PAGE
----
Doubt No More

Doubt No More

By Michael Pirri

“Blessed are those who have not seen and yet have come to believe” (John 20.29) Thomas is pointed out to us in today’s Gospel not because his doubt is skepticism, but because his belief is faith. We should believe with the same certainty as Thomas. We cannot see Christ, or feel his wounds, as Thomas did. We can, however, see Him present in those around us. Since 2000, the Catholic Church has observed the Second Sunday of Easter as Divine Mercy Sunday; the feast day is associated with the apparitions of Jesus to Saint Faustina in the early 20th century. Saint Faustina was able to see Christ, and shared in what she writes in her diary, as ‘God’s loving mercy’ for all people, and especially for sinners. St. John Paul II speaking about the feast day remarked: “Jesus said to St. Faustina one day: “Humanity will never find peace until it turns with trust to Divine Mercy”. Divine Mercy! This is the Easter gift that the Church receives from the risen Christ and offers to humanity.” Although we cannot see Christ, we can makr Him present to others. Christ outlines what we now refer to as the Corporal Works of Mercy (serving other’s bodily needs): “I was hungry and you gave me food, I was thirsty and you gave me something to drink, I was a stranger and you welcomed me, I was naked and you gave me clothing, I was sick and you took care of me, I was in prison and you visited me.” (Matthew 25.35-36) This Divine Mercy Sunday, let us renew our Baptismal call to follow Christ; being of service unto others, may we also be of service to Christ.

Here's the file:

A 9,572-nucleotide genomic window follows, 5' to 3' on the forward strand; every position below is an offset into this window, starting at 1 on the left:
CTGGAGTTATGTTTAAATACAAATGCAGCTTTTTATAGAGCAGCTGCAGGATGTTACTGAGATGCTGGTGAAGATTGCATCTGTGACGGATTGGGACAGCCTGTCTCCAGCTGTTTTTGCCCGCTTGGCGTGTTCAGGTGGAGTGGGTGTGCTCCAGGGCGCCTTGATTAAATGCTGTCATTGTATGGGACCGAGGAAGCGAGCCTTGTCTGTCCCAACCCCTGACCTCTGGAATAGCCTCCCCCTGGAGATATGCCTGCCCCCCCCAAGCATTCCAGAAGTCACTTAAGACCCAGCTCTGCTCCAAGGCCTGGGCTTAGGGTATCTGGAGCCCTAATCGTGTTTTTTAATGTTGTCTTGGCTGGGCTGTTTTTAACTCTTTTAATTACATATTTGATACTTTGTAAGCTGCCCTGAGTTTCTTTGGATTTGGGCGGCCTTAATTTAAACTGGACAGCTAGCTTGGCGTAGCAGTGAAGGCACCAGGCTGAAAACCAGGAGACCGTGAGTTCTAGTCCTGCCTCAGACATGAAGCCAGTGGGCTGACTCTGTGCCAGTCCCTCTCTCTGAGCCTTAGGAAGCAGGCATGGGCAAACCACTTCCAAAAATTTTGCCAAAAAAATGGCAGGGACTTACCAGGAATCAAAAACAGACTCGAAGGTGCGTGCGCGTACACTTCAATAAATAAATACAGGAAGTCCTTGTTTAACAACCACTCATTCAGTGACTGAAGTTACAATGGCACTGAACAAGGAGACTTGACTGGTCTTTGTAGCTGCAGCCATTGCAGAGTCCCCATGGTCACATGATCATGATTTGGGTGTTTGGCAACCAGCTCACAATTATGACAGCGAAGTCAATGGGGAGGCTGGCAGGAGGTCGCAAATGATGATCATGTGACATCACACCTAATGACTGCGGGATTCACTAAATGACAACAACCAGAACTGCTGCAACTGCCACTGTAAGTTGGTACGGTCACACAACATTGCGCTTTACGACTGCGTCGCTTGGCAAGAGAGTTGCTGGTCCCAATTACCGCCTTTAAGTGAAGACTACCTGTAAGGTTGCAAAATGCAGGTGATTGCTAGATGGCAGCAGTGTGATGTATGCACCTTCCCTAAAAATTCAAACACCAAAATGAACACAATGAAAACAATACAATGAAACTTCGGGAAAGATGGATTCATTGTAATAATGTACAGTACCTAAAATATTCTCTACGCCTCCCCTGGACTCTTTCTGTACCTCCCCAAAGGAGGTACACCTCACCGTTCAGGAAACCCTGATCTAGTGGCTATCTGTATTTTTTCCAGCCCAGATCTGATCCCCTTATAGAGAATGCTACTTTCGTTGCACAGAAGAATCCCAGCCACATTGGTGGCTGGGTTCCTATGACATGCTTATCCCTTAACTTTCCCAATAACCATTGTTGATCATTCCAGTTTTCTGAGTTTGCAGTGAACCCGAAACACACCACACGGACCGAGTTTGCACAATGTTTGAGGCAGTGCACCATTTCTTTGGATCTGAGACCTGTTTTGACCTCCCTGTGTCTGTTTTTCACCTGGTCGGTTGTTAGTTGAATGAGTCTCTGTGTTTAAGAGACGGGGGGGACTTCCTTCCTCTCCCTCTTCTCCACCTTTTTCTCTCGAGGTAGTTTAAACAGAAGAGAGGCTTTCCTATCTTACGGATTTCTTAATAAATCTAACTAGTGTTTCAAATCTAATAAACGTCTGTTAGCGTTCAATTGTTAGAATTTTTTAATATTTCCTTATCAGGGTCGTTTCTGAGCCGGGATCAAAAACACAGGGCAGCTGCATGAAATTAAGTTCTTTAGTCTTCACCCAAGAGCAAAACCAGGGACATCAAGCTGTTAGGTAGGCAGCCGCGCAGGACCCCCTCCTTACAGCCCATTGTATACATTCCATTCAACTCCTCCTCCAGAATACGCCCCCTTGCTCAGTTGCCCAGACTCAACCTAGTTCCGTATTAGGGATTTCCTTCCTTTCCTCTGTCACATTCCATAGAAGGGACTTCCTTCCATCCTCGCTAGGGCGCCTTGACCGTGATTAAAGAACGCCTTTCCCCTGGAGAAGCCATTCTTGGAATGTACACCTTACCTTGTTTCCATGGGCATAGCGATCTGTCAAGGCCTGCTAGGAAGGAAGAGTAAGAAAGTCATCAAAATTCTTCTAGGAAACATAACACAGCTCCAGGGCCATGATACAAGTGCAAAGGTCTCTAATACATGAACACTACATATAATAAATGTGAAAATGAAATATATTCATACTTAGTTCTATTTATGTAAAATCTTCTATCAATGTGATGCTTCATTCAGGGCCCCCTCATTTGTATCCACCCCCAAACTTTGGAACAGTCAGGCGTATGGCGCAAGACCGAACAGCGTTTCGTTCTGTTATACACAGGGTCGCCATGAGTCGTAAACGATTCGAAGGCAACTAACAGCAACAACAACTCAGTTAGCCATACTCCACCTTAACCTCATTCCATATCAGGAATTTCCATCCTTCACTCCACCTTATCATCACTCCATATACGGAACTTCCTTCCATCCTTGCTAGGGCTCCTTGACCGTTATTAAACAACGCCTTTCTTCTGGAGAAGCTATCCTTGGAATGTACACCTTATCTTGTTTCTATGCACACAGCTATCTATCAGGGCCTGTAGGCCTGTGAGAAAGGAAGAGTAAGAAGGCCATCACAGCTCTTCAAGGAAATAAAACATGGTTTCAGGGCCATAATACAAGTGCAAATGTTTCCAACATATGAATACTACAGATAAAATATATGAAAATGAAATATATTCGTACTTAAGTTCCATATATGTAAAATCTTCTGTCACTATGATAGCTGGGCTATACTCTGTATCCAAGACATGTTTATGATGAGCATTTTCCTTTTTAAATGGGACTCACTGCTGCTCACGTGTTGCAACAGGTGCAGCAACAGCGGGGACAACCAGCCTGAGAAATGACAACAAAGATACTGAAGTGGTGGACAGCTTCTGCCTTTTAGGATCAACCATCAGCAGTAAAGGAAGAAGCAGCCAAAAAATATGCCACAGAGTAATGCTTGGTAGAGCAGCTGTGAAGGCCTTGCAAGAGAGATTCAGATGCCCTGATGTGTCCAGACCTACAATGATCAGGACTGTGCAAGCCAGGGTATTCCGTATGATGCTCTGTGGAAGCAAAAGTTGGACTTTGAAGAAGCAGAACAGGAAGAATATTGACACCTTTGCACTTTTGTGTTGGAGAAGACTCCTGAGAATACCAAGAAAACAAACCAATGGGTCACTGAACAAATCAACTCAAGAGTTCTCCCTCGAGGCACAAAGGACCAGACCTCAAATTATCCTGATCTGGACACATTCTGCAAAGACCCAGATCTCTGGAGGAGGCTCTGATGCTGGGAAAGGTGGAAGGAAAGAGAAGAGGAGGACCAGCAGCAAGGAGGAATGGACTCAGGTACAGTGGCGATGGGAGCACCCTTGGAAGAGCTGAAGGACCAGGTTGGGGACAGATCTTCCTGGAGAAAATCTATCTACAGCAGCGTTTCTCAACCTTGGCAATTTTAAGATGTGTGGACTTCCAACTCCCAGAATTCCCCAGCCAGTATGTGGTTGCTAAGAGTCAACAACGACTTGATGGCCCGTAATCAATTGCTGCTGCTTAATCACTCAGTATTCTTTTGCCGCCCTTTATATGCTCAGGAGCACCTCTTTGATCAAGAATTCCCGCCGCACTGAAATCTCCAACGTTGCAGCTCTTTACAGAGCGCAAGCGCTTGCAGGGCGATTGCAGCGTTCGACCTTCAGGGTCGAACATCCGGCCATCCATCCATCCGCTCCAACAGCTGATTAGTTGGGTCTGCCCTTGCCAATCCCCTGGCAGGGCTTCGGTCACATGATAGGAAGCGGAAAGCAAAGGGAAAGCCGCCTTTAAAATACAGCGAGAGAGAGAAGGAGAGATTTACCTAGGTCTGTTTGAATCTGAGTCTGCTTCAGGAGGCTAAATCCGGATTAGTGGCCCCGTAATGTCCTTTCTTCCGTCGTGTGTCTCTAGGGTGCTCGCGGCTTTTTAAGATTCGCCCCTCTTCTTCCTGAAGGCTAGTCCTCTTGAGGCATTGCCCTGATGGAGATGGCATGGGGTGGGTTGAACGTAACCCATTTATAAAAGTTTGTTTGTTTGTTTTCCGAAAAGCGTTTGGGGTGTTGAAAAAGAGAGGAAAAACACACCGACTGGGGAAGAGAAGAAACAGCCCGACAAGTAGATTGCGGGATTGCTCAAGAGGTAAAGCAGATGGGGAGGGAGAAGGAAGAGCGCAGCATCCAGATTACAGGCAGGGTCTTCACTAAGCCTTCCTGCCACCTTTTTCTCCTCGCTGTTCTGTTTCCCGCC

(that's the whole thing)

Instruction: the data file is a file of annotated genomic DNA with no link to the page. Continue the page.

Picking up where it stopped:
Sunday’s Readings:

  • Acts 5.12-16
  • Psalm 118
  • Revelation 1.9-11a, 12-13, 17-19
  • John 20.19-31